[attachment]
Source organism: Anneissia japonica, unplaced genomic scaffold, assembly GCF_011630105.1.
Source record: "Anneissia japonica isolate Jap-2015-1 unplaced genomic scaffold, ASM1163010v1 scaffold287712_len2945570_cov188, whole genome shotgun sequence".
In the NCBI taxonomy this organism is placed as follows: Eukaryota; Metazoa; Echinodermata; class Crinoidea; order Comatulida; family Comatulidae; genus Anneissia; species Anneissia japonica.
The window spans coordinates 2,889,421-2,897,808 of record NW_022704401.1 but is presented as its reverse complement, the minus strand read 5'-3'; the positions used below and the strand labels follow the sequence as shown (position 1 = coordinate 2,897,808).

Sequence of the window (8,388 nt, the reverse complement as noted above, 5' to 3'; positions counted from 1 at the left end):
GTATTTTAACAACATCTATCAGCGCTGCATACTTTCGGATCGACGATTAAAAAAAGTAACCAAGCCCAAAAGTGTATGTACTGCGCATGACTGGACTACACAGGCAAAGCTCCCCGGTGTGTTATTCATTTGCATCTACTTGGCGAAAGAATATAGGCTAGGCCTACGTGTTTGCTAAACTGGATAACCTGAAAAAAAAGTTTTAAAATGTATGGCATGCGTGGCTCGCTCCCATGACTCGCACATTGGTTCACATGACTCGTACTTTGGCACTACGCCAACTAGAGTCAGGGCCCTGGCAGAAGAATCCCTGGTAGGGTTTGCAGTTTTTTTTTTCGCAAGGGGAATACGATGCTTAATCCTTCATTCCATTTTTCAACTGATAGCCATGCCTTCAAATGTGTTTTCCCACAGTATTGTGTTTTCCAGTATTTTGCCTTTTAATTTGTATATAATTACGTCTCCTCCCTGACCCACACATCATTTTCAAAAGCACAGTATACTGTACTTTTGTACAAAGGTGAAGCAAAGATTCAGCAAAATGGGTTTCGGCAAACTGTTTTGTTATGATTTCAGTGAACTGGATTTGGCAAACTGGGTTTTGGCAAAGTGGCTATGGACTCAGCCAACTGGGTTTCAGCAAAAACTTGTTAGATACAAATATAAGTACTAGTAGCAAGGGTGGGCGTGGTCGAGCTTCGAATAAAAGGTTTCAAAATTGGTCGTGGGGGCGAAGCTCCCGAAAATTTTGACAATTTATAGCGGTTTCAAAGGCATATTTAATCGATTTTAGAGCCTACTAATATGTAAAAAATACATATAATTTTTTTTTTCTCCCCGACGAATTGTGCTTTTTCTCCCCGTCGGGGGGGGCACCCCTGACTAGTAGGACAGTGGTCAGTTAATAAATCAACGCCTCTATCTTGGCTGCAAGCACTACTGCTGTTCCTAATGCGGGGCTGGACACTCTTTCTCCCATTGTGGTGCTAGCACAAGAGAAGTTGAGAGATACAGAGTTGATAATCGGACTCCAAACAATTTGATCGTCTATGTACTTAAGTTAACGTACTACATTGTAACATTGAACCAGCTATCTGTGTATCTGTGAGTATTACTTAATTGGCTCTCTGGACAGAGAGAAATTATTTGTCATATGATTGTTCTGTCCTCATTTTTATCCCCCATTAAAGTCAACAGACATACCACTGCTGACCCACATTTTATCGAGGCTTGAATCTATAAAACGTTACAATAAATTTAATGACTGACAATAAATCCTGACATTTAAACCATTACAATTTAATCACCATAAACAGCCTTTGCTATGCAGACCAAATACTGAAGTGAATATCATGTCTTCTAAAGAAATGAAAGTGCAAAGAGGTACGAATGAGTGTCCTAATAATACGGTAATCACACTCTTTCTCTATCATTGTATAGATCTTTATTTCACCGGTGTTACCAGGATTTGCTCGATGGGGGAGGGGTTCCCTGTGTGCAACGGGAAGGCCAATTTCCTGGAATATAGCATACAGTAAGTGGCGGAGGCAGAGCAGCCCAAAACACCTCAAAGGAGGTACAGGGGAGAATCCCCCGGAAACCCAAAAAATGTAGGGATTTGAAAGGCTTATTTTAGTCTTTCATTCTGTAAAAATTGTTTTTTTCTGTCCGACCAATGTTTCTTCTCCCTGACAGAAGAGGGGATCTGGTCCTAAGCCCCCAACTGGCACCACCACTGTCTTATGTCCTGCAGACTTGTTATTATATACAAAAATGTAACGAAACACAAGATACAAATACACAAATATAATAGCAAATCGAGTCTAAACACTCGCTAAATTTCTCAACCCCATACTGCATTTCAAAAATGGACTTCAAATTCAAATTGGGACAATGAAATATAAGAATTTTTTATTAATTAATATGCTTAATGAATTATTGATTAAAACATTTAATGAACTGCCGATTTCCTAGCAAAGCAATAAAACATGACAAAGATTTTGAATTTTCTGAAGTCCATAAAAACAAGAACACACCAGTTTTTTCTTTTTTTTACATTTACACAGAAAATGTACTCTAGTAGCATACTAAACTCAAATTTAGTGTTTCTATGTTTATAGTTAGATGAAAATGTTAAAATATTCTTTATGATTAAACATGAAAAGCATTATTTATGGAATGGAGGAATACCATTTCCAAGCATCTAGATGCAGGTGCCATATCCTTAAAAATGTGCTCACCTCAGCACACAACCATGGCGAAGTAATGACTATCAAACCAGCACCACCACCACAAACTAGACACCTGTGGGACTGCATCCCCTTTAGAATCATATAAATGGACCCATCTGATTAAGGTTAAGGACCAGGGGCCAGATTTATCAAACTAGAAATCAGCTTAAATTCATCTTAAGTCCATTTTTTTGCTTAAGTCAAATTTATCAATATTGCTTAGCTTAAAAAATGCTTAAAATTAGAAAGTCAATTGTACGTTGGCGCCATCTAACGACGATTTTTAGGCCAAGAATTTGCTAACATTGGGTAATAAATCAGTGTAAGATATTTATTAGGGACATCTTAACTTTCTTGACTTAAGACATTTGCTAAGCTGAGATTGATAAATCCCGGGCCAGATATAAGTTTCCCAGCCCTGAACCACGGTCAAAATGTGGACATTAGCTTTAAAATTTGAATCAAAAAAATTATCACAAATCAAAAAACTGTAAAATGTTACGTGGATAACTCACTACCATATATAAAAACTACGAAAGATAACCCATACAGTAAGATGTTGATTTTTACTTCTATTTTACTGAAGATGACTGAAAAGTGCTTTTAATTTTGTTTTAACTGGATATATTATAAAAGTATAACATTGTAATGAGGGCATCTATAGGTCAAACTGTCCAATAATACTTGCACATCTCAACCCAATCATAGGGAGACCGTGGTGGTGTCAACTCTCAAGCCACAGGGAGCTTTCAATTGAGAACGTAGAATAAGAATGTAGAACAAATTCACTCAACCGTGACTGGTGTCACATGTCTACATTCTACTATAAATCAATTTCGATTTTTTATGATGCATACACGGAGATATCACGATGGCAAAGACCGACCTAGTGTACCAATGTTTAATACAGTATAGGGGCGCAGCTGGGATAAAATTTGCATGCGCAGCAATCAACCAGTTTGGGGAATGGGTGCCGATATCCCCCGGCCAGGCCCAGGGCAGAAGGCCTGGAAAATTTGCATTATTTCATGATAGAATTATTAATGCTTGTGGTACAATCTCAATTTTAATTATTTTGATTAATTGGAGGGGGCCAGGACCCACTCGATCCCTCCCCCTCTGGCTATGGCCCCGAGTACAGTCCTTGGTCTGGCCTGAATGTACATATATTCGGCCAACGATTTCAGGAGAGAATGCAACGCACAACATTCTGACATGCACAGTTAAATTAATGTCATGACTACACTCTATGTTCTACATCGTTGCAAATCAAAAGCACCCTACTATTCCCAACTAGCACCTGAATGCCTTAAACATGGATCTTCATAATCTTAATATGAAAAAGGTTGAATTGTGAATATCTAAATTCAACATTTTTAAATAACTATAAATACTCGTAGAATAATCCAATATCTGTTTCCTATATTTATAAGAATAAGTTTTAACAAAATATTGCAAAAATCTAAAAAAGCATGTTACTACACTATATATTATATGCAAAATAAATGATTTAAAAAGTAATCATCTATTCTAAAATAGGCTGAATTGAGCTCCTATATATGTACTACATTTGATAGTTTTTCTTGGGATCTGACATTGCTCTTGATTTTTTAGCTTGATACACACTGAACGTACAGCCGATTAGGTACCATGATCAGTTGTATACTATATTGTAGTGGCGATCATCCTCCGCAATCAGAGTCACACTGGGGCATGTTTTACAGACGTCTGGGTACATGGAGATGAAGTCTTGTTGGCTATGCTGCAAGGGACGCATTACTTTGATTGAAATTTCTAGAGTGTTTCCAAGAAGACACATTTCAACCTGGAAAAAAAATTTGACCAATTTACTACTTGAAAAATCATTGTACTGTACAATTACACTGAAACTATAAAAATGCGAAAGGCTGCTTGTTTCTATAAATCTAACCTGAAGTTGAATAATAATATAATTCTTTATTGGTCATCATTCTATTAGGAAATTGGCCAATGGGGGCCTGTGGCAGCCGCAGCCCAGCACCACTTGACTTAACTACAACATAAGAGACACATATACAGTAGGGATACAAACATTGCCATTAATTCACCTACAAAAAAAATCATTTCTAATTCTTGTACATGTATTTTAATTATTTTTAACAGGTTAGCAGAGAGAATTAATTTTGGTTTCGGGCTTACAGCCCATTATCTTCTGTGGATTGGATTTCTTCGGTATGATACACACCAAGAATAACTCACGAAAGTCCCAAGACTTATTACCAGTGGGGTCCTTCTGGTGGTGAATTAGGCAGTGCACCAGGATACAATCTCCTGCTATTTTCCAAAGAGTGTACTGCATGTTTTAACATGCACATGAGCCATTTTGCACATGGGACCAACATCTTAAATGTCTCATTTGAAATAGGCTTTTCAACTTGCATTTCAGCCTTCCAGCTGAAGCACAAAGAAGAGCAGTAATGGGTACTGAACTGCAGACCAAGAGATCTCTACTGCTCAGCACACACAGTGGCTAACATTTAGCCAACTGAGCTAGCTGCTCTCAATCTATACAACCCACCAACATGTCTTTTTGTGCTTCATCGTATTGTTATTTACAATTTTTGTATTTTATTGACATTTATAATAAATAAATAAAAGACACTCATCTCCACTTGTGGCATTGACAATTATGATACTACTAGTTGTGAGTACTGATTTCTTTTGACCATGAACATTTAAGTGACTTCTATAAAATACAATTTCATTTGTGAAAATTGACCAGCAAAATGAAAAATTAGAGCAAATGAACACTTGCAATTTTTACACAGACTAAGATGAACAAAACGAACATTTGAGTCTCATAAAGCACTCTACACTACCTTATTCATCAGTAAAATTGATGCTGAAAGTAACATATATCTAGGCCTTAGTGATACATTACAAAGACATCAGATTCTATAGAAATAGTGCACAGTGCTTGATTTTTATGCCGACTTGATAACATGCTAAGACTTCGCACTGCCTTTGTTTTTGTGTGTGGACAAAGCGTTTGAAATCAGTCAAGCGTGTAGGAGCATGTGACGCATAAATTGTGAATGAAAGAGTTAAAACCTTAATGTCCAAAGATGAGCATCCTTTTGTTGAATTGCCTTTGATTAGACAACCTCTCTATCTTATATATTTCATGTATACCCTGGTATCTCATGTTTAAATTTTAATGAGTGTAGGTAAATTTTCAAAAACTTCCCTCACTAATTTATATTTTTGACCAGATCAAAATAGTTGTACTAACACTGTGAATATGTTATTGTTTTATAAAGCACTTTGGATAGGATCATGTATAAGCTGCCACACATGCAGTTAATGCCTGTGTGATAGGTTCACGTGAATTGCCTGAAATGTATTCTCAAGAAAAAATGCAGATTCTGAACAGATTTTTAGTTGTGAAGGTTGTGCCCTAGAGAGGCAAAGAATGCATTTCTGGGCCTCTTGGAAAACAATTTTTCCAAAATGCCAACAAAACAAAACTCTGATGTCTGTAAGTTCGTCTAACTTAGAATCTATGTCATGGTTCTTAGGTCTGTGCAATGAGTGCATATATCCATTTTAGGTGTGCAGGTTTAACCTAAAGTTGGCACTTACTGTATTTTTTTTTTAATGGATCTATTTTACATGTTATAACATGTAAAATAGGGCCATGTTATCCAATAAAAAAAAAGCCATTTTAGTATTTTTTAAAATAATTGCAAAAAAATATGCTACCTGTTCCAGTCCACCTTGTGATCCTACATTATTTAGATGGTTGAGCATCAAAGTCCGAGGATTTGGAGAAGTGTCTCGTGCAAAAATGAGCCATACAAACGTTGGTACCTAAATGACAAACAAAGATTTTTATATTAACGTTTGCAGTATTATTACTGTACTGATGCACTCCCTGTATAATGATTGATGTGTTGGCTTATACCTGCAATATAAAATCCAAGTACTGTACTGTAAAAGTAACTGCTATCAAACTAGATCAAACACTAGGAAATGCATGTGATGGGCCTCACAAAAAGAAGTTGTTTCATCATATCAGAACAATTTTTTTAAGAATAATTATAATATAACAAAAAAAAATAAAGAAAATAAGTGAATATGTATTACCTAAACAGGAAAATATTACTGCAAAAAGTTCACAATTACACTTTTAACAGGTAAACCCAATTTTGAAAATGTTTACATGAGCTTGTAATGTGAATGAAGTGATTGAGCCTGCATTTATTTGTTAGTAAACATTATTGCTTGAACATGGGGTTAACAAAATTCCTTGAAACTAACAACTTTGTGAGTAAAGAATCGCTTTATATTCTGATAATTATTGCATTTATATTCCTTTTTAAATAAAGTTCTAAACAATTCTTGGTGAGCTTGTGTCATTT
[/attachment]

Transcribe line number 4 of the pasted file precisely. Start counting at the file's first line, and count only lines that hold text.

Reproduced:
The window spans coordinates 2,889,421-2,897,808 of record NW_022704401.1 but is presented as its reverse complement, the minus strand read 5'-3'; the positions used below and the strand labels follow the sequence as shown (position 1 = coordinate 2,897,808).